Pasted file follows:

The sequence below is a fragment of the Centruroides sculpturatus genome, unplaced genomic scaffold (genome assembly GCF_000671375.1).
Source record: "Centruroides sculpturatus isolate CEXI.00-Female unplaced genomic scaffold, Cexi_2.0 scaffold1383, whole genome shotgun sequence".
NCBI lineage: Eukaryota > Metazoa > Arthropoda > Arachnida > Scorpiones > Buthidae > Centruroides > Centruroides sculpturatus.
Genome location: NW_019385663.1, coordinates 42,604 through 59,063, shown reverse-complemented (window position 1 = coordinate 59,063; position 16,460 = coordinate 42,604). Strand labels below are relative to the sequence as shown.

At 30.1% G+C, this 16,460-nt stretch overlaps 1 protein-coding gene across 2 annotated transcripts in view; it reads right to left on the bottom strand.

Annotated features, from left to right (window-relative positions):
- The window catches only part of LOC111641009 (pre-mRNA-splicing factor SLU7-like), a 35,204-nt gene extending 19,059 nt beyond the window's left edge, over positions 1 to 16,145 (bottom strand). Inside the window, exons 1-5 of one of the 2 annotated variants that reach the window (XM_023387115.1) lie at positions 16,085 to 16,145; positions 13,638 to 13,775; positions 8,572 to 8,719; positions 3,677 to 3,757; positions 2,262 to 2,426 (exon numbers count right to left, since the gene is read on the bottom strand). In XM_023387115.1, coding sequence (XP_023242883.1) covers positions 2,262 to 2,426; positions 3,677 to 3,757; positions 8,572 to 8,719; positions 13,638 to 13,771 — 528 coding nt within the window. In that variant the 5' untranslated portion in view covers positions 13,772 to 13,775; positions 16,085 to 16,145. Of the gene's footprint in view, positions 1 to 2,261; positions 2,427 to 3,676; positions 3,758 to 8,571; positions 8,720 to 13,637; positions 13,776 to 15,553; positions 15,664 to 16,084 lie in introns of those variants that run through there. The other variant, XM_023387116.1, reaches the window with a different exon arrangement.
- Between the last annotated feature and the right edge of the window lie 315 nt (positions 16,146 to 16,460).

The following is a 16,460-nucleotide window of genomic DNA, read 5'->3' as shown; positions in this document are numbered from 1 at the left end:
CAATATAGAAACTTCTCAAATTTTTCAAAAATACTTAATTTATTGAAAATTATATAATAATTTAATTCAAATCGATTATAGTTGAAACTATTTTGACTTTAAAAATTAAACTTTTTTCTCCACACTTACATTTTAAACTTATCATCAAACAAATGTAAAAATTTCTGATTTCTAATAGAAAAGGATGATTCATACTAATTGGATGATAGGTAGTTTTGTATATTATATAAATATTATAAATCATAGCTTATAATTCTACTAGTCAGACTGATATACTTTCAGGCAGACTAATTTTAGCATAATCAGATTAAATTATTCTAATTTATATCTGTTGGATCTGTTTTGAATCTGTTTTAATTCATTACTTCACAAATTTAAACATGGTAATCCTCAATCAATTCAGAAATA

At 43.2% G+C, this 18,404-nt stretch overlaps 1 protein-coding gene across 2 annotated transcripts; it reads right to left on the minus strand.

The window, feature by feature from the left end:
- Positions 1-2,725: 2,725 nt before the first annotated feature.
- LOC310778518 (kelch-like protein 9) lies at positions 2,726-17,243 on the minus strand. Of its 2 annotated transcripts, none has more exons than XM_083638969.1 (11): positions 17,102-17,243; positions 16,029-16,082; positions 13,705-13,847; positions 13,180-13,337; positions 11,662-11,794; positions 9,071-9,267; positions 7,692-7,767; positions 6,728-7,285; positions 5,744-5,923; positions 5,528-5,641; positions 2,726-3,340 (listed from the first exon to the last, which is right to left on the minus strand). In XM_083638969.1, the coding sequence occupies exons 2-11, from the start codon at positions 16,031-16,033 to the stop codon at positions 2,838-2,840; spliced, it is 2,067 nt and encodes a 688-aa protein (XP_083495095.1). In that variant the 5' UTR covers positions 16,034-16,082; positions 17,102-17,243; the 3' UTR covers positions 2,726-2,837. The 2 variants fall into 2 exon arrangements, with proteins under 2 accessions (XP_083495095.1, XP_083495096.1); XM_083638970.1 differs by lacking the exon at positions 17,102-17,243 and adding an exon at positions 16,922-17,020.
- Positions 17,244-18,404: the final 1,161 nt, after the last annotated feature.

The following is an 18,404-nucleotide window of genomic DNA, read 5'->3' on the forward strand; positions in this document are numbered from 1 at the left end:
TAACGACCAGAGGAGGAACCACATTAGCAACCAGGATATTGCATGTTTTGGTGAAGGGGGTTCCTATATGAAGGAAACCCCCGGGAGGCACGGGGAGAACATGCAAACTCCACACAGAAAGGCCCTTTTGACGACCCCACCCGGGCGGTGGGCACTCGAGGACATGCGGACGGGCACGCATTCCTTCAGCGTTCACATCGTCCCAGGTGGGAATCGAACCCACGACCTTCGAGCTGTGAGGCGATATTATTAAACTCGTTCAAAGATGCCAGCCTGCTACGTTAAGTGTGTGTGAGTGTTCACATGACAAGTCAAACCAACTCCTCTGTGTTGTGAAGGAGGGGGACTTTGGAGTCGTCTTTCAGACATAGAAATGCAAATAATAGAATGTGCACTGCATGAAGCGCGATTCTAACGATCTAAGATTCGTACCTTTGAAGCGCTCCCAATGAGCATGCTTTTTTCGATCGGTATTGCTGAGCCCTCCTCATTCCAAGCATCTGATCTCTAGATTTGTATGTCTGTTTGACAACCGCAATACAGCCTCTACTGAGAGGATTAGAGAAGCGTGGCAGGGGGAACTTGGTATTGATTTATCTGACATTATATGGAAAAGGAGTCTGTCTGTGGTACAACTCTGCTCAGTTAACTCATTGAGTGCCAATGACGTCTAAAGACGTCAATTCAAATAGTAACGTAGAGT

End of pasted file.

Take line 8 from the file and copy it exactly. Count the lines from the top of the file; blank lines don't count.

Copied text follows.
- Between the last annotated feature and the right edge of the window lie 315 nt (positions 16,146 to 16,460).